Motor racing-Newgarden wins back-to-back Indy 500s as scandal lingers

By Thomson Reuters May 27, 2024 | 2:06 AM

(Reuters) – Josef Newgarden won a final lap duel with Pato O’Ward to become the first back-to-back winner of the Indianapolis 500 in 22-years on Sunday, team owner Roger Penske’s 20th win of the “Greatest Spectacle in Racing” coming with a whiff of scandal.

Newgarden’s victory capped an eventful afternoon at the Brickyard that saw the start delayed four hours due to severe storms and the race interrupted by multiple cautions.

Still the drivers managed to get in all 200 laps around the 2.5 mile oval, but only just with the race finishing in the Indiana sunset right before the 8:15 p.m. ET (0115 GMT) curfew with Newgarden giving the crowd of over 300,000 an American winner on the U.S. Memorial Day weekend holiday.

Chip Ganassi Racing’s Scott Dixon was third.

Starting on the front row alongside Penske team mates polesitter Scott McLaughlin and 2018 Indy 500 champion Will Power, Newgarden ran near the front of pack all day.

But at the end the fight came down to the last lap shootout with O’Ward, Newgarden sweeping past the Mexican’s Arrow McLaren to become just the sixth driver to win back-to-back 500s and the first since Helio Castroneves in 2001 and 2002.

Even as Newgarden celebrated chugging from the traditional quart of milk he took a moment to hit back at critics who have labelled him a cheat after his victory at the season-opening IndyCar race in St. Petersburg was forfeited for illegal use of the push-to-pass feature that gives drivers a horsepower boost.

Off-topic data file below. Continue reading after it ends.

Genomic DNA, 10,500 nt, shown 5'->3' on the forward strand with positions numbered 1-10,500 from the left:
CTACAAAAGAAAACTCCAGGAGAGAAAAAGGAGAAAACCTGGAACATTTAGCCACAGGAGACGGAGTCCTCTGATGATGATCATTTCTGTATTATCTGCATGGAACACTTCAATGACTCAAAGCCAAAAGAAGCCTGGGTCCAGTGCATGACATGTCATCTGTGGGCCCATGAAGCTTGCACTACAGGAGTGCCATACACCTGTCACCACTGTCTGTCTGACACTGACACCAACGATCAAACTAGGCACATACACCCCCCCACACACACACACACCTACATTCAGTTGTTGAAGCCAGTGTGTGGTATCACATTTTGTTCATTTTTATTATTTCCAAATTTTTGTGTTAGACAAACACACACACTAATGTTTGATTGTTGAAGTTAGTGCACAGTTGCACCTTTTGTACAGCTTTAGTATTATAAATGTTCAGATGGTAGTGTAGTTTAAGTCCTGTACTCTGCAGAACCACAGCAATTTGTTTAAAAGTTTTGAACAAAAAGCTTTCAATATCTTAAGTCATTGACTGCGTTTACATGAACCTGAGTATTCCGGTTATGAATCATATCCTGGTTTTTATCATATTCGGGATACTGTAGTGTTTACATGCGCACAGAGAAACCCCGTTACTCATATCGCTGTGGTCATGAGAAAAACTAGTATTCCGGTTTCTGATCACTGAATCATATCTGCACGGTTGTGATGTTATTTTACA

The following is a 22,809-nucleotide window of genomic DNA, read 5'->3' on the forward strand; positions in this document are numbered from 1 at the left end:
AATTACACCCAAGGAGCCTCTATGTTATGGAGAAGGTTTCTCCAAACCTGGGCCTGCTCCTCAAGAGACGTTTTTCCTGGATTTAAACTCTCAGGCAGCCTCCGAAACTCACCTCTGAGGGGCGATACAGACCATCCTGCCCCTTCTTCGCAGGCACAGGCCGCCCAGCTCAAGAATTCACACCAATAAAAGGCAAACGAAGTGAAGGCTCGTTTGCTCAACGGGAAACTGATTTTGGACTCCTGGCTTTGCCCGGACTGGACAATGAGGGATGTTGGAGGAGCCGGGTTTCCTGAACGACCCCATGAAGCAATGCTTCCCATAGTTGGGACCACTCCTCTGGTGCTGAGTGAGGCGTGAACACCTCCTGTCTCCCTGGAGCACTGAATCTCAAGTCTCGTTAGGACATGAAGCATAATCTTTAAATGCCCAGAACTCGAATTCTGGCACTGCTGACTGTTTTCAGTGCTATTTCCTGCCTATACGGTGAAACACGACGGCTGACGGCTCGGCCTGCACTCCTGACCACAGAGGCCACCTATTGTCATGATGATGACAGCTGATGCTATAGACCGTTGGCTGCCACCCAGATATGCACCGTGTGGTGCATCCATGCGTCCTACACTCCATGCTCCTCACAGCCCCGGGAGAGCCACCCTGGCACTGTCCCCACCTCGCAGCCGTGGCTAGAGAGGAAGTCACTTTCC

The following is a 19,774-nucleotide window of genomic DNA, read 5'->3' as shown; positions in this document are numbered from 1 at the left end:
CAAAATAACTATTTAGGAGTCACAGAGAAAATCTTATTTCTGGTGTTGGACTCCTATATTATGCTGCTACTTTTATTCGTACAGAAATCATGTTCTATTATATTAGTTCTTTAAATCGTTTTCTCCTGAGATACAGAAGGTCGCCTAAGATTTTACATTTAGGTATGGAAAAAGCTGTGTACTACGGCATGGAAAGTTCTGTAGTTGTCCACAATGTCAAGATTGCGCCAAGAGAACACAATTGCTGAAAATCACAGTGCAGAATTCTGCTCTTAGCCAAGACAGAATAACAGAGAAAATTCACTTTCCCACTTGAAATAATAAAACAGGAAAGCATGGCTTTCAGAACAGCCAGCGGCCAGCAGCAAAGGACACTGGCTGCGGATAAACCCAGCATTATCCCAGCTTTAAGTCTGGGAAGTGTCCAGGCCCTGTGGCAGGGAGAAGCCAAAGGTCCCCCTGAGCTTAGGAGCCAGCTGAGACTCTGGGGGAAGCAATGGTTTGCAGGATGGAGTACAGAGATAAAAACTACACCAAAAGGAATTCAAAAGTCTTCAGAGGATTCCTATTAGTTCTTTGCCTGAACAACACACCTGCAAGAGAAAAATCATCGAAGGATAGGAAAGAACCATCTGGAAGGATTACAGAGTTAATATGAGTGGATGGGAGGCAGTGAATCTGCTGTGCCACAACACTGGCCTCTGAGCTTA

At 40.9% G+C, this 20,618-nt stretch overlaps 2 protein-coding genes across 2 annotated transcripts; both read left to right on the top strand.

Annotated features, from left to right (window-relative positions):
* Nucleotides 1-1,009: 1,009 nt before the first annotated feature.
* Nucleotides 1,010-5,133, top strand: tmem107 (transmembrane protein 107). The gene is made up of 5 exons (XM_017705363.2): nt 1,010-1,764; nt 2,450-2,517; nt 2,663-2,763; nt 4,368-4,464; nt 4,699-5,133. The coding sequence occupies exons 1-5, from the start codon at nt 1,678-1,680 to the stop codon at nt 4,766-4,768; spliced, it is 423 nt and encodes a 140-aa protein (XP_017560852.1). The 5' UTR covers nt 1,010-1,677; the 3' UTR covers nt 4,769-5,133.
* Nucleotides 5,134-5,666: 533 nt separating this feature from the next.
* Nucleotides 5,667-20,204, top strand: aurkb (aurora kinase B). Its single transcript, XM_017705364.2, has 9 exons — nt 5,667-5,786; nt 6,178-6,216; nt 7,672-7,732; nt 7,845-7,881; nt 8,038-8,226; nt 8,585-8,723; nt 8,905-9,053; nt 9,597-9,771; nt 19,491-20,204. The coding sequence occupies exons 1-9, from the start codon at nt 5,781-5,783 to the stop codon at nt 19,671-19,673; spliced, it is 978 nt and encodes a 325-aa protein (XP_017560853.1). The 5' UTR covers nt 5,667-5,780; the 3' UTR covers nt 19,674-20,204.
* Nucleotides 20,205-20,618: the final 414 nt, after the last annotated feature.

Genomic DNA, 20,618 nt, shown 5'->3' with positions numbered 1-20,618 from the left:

An investigation by team owner Penske, who also owns the IndyCar series and the Indianapolis Motor Speedway, resulted in Newgarden’s disqualification and sanctioning of several officials including the race outfit’s president Tim Cindric and race engineer Luke Mason.

“They can say what they want I don’t even care,” said Newgarden. “We worked our tails off.

“Luke, Tim they’re not here today but they are a huge part of this.”


After a second-place finish in 2022 and crashing while fighting for the lead last year, a determined O’Ward stalked Newgarden through the final turns, holding back and waiting for his moment.

When he made his move a cheer rumbled across the Brickyard but Newgarden would not be denied, surging back in front as O’Ward’s day ended in heartbreak again.

“Just so close again,” said O’Ward, trying to control his emotions. “Ah man, it is just so painful when you put so much into it. Two corners short.

“It is always heartbreak when it is so close.

“It’s not the first time and you just don’t know how many opportunities like that you will have.”

Kyle Larson’s attempt at the Indy 500-NASCAR Charlotte 600 same day double ended before it began, the rain delay forcing Hendrick Motorsport to choose between the two events.

Larson, who qualified his Arrow McLaren/Hendrick Motorsports entry fifth in the 33 car field, had been bidding to become just the fifth driver to do “The Double,” to start and race in the Indy 500 then jumping on a private jet and getting to Charlotte in time for the 600 mile NASCAR race.

In the end team boss Rick Hendrick decided to remain in Indianapolis rather than run the Charlotte 600 and a chance for Larson to protect his lead at the top of the NASCAR Cup Series drivers standings.

Larson finished 18th, and minutes after the race he was on his way to Charlotte Motor Speedway with plans to take over from Justin Allgaier, who started race in place of him.

(Reporting by Steve Keating in Toronto; Editing by Stephen Coates; Editing by Peter Rutherford)